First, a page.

14 September 2009

"Smokeless" fire: Dakota fire hole for efficient cooking and minimal smoke signature

I put "smokeless" in quotes because all wood fires produce some smoke. You can, however, greatly minimize and even very nearly eliminate your fire's smoke signature, with some effort.

One good way to do this is by using a Dakota fire hole. There are many variations on this method, but I'll demonstrate here the one I like best. You will need to dig a hole that is just over a foot deep, and no wider than that in diameter. The pit can be widened at the bottom to allow for longer pieces of wood. Then dig a small tunnel beginning a foot or so from the main pit and angling down to the bottom of it. This will allow additional air to be drawn through and help the fire to burn hotter and more efficiently, producing less smoke.

If you can, put the air tunnel on the side of the pit from which the prevailing winds in the area come, as this will help to fan the fire. Even this is not possible because of terrain limitations (as it was not for this demonstration) the setup should work quite well.

For your fire, start with very dry wood, preferably long-dead branches, still attached to the tree, which have been protected from moisture by the boughs above them. Remove all bark, as most barks do not burn completely and tend to smoke, and split your kindling very finely. I put three rocks down in the pit to build the fire on top of, so they can heat for later use (cooking or keeping in pockets, etc, for warmth) after fire is out.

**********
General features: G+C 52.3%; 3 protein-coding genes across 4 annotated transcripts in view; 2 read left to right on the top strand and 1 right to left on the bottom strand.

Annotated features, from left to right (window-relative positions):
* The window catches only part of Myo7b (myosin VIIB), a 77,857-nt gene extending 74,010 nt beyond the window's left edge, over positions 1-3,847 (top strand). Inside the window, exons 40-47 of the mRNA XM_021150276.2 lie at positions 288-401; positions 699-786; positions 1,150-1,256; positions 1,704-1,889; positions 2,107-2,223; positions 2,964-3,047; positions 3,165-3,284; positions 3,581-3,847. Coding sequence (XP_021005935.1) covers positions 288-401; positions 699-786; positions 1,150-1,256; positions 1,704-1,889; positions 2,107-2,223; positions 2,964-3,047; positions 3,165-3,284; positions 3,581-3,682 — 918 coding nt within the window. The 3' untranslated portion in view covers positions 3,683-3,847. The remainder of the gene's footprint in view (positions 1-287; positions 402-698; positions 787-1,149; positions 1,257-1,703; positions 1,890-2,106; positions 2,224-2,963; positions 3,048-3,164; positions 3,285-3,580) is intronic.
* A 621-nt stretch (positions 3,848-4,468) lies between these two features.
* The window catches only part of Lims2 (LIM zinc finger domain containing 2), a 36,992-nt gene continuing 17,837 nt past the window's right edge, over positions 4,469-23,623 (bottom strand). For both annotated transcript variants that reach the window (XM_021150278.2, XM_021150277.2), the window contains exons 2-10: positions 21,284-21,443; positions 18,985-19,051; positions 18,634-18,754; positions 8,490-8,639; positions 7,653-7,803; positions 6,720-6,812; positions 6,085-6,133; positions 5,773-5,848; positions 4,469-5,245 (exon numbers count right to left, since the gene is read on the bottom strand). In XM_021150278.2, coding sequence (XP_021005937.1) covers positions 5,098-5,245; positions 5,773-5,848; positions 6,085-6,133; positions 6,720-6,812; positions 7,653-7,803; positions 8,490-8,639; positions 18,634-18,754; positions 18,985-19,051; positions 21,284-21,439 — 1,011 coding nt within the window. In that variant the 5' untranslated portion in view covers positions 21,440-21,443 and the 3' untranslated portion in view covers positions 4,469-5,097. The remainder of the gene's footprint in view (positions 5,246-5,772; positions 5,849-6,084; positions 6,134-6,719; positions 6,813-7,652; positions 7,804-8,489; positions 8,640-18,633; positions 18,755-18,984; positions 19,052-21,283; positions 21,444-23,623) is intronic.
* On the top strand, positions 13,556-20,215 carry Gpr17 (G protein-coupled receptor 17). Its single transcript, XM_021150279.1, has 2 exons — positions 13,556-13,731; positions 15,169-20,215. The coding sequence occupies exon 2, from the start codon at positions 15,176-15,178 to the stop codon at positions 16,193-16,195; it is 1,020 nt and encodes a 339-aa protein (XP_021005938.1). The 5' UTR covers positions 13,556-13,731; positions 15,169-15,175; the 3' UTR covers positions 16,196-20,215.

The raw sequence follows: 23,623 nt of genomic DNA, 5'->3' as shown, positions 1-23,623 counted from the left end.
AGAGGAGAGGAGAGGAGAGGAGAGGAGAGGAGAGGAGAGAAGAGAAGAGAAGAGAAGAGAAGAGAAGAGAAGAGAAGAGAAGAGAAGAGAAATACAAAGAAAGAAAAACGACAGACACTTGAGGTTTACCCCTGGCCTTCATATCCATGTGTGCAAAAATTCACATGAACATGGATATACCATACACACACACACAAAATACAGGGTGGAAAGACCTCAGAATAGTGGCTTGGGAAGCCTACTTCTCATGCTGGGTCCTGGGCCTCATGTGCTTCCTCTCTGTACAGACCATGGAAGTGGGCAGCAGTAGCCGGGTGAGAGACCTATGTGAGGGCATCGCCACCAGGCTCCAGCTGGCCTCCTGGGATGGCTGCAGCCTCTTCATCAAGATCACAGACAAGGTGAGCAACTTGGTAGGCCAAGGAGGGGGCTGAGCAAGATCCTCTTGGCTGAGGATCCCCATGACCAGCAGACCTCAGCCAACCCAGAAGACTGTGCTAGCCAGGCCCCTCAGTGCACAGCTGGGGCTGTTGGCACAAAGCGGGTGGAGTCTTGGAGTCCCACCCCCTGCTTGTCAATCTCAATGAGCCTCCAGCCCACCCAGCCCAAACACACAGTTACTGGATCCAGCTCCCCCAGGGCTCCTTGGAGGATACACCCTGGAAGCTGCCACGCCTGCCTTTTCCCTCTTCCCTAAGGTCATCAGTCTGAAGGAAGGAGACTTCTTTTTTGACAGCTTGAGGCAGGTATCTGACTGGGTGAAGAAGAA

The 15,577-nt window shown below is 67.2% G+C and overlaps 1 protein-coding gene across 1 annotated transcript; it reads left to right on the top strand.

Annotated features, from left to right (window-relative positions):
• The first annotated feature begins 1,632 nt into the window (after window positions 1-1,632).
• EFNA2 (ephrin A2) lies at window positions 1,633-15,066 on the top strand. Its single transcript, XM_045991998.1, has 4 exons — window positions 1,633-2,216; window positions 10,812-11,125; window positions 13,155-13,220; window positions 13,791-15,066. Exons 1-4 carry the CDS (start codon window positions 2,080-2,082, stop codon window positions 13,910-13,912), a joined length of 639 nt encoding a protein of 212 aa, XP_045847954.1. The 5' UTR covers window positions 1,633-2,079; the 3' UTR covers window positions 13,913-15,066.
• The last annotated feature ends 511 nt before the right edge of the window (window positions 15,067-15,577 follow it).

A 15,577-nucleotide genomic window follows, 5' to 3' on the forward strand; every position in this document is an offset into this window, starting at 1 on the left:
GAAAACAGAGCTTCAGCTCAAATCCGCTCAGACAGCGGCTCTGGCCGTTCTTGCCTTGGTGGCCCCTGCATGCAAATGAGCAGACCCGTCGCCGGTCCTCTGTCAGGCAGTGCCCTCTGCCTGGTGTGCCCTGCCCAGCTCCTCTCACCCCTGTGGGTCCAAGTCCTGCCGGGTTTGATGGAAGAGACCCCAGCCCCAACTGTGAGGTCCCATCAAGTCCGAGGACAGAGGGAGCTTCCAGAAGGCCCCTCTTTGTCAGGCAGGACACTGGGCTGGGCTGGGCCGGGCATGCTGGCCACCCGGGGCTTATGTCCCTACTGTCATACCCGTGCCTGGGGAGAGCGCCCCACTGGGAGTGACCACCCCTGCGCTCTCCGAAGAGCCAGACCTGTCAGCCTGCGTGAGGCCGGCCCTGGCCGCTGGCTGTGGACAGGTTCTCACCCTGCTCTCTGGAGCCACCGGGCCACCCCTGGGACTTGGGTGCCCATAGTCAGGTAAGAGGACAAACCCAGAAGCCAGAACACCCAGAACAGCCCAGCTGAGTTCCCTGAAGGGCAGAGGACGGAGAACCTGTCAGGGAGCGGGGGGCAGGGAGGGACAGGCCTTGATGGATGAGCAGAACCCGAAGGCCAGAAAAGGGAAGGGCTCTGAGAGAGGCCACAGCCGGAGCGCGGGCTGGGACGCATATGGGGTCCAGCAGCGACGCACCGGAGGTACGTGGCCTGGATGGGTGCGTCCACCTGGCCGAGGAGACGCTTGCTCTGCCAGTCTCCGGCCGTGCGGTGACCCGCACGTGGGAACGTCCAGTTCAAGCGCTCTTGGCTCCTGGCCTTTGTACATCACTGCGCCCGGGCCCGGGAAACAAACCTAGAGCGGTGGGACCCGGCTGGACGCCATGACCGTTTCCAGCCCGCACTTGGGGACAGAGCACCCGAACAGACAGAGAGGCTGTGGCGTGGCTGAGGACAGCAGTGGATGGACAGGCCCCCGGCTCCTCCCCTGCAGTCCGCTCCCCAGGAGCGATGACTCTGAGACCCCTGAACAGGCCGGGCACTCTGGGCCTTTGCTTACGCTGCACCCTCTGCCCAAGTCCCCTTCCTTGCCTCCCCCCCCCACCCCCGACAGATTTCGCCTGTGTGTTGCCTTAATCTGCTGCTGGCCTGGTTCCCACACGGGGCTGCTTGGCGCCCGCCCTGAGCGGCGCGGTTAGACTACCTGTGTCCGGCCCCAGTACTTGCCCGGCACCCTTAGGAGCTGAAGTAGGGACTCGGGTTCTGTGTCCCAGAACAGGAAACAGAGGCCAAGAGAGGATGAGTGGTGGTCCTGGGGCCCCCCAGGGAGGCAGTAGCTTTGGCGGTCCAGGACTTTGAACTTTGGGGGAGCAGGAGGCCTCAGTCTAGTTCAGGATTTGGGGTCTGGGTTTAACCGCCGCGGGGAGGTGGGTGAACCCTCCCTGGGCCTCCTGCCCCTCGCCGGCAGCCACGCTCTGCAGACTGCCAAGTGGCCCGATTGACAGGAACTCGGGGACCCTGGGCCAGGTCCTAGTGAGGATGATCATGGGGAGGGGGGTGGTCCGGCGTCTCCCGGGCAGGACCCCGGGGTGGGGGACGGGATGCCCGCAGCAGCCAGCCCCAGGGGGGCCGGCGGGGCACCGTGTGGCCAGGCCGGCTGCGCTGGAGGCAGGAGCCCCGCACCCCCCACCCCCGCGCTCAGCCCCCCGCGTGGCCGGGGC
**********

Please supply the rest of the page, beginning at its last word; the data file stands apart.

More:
All set up and ready to strike. This is split aspen wood from a standing dead tree, along with a small amount of juniper. I added a bit of milkweed down, surrounded by a wad of shredded juniper bark, to catch the spark. It is difficult to see in this photo, but there is a shallow trench in the bottom of the firepit (that the rocks are in) which lines up with the air tunnel. This both helps to draw air through, and allows you to place wood flat on the bottom of the pit, while still allowing air under it.

The hole is approximately twelve inches in diameter, widened out around the bottom to accept larger pieces of wood. By keeping it small at the top, you maximize efficiency and also make it easier to quickly cover the hole with a flat rock, if you have a sudden need to eliminate the fire and reduce your heat signature...

Fire took on the first strike, using a firesteel and length of old dulled hacksaw blade. This is the most smoke it ever produced, and that only for a moment, until it began drawing air through the tunnel.

Looking in through air tunnel:


  1. Does the dirt in the top of the tunnel ever collapse from being too dry? And would the tunnel work with sand, do you think?

  2. I've never had it collapse, as it is down fairly deep beneath the surface for most of its distance, but that might be a concern with some soil types. Sand does not work too well. The structure of both the tunnel and the pit are difficult to maintain in sandy soil. A better alternative in sand is to dig a slightly shallower pit, then make an open-topped trench or two in the sand leading to and from the pit to help increase airflow, covering the trenches with flat rocks, tree bark or whatever is available.